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Computerized tomography (CT or CAT–A for “axial”) scanning was one of the biggest medical technology breakthroughs of the 20th century.. Many people have become familiar with the term CAT scan through film and popular television shows dealing with medicine. Far fewer people, however, understand what this technology is good for and how it works. CT technology has also become useful for fields other than medicine. This article is here to lend some transparency (if you will) to computerized tomography technology and its several uses.

X-ray Inspection

Before delving into the CT process, it’s helpful to know that at its heart lies x-ray capture technology. If you frequent the dentist regularly or have broken a bone, chances are you’re somewhat familiar with an X-ray machine. X-radiation refers to a form of electromagnetic radiation with wavelengths shorter than those of Ultraviolet (UV) rays and longer than Gamma rays. Our naked eyes can only see so much of the light spectrum (what we call the visible spectrum), but with special technology we can see the light given off by X-rays.

The advent of X-ray technology at the end of the 19th century has since led to several advances in medicine. This is because we can see inside the human body with X-rays, meaning otherwise undetectable anomalies such as tumors, fractures, and unwanted fluids can be easily discovered, diagnosed, and treated.

What About CT Scans?

Computed tomography scanning basically takes X-ray inspection to the next level. How? By taking a series of two-dimensional X-ray images and combining them into a fully rendered three-dimensional computerized model of the subject. So why is this useful? The more a patient can be examined, the better, especially when said patient is at risk of severe injury or illness. The human body is a complex machine with all kinds of nooks and crannies that two-dimensional imaging can’t always comprehend.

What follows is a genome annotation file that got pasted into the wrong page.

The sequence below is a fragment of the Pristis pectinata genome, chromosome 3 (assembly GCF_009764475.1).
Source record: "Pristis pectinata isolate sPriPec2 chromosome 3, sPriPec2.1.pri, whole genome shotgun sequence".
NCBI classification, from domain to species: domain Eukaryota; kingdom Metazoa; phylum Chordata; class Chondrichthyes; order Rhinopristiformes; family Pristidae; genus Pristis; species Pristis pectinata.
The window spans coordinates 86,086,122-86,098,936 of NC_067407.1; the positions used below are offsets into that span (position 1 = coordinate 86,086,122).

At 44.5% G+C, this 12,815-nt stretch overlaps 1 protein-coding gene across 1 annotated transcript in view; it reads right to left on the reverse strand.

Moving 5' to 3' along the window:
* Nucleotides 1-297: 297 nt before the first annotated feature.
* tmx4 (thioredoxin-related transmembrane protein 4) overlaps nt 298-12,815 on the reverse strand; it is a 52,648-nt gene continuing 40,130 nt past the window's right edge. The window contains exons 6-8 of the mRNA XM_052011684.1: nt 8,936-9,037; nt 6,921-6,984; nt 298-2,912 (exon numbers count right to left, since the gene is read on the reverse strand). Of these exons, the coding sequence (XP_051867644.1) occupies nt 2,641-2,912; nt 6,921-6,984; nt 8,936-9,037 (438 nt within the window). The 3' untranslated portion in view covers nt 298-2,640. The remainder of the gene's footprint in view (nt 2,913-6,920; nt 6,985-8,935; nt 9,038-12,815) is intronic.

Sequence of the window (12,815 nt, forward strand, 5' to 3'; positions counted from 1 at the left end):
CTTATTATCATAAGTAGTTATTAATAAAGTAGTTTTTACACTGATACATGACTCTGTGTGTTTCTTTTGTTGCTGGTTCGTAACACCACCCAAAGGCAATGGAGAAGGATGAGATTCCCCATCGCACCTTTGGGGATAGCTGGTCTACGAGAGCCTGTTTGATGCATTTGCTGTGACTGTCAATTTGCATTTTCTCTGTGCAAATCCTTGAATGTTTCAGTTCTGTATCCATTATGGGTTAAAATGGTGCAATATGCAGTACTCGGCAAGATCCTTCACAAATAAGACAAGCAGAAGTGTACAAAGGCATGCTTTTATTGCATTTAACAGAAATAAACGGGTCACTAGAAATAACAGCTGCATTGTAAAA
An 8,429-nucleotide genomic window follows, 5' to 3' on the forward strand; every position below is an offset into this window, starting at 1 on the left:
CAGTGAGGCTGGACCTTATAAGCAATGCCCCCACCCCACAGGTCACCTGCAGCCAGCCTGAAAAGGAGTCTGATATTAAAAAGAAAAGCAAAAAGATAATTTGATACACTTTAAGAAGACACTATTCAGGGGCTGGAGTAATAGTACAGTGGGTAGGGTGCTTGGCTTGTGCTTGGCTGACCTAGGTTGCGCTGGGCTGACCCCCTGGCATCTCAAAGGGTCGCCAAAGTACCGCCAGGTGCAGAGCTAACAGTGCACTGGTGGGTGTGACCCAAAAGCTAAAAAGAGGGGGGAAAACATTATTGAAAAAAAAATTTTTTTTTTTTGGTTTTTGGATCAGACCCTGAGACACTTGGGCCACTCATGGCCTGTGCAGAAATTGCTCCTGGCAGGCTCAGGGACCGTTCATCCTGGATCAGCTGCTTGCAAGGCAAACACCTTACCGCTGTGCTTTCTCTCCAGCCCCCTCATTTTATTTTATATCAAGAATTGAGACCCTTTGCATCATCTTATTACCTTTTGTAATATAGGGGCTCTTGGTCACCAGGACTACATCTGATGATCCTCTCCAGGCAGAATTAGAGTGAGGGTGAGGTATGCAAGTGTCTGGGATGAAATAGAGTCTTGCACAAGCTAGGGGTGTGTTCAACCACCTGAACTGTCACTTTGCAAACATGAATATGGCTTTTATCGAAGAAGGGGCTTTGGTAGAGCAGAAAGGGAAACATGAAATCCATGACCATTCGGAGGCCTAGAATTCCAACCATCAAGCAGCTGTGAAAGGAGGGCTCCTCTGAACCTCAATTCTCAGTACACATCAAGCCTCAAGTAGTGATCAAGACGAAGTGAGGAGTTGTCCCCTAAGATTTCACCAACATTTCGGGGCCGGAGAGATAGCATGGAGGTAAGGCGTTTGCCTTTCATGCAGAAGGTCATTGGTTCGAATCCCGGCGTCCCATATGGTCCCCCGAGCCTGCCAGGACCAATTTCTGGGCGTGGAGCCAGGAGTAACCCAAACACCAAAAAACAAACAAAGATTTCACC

A complex bone fracture, for instance, can be better understood through the three-dimensional lens offered by a CT scan, since multiple planes are affected. CT scans also provide detailed visual accounts of arteries, lungs, and the brain.

What is Industrial Computed Tomography Scanning?

Industrial computed tomography scanning utilizes the same technology at medical CT technology, but refers to the technology in a general sense. In other words, CT scanning isn’t only useful for detecting disease in human bodies. Industrial computed tomography scanning technology is also incredibly useful in the engineering field. Real objects can be scanned and then analyzed through computers for comparison purposes.

For instance, a company can carefully examine and assess a prototype through industrial CT scanning by comparing its physical measurements and dimensions to those initially designed on the computer. Any defects can then easily be amended by going back into the computerized designs and tweaking the flaw. Conversely, objects can be easily reverse engineered through industrial CT scanning, meaning they can be taken apart, examined, and put back together digitally as opposed to merely physically. This technology has made designing and engineering much more efficient.

It may be easy to take for granted today how much more we can understand about ourselves and the world around us through CT technology. Before it and X-ray inspection we were utterly blind to a whole world beneath the surface. Now, we can use this technology like a kind of superpower to build better and take better care of each other.

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